Sony’s latest financial results show a 6.8% drop in income for games and network services, down by 3.6bn yen to 49.2 billion yen ($343m) from 52.8 billion yen ($368.2m) year on year.
The lower figures come despite a massive rise in sales in games and network services, increasing by 604.1bn yen to 771.9bn yen comparing FY 2022 with FY 2023.
The drop in income despite the massive rise of an extra 167.8bn yen in sales ($1bn) seems to be mainly attributable to the investment that Sony has been engaging with elsewhere.
This includes an extra $2bn for extended reality research as well as potential deals taking place elsewhere in the world. Overall Sony itself also saw 31% drop in overall operating income, by 11bn yen ($773m), indicating just how prominent the games aspect of their business is in their current standing.
Although the drop in income is significant, it’s notable that the increase in sales would be more than enough to make up for any shortfall in normal circumstances, so we can assume that Sony is looking to splash major cash to keep itself in competition. Sony has put its foot into the ring regarding the Activision Blizzard acquisition, and with virtually all blockers on the landmark acquisition by Microsoft now removed it’s unsurprising that investment in games is foremost in Sony’s mind.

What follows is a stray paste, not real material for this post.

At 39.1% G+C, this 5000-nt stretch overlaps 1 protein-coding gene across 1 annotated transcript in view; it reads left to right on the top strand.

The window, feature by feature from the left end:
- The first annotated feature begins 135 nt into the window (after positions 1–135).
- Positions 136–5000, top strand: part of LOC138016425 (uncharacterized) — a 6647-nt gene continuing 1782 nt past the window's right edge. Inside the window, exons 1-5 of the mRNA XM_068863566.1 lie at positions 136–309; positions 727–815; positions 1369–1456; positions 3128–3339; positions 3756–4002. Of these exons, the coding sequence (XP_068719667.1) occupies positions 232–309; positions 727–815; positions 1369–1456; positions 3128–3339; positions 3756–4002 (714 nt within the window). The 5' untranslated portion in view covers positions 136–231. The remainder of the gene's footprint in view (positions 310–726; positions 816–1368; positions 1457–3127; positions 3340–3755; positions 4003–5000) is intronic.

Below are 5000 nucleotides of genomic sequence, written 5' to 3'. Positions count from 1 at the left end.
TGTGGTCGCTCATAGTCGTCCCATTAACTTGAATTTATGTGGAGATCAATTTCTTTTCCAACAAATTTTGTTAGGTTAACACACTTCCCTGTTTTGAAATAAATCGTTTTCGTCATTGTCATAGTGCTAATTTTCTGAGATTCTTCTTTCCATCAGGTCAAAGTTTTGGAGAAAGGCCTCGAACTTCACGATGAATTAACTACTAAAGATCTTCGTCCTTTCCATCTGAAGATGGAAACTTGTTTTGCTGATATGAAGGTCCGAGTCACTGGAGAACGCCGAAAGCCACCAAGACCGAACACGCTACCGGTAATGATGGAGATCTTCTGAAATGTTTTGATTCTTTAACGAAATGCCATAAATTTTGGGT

We’ve seen rumours floating of Sony making major moves in the South Korean market, as the company is apparently in discussions with a number of developers including a couple of significant names like Com2Us (Behind the title Summoners’ War) that work primarily in mobile. We may be seeing a major push into other platforms, or even acquisitions in order to secure exclusive licences.
The company themselves forecast that there will be a continued increase in sales by their projections, but that income will remain flat. This suggests that the company is looking to make further scaled investments, trusting that sales will continue to grow steadily over time to make up for this.
Sony has also made major investments in some other oddities, such as Project Q, a Nintendo Switch-like device to allow PlayStation gamers to stream their titles across their home. Overall, although sales are high, and growing, Sony seems eager to take that money and put it towards long-term growth.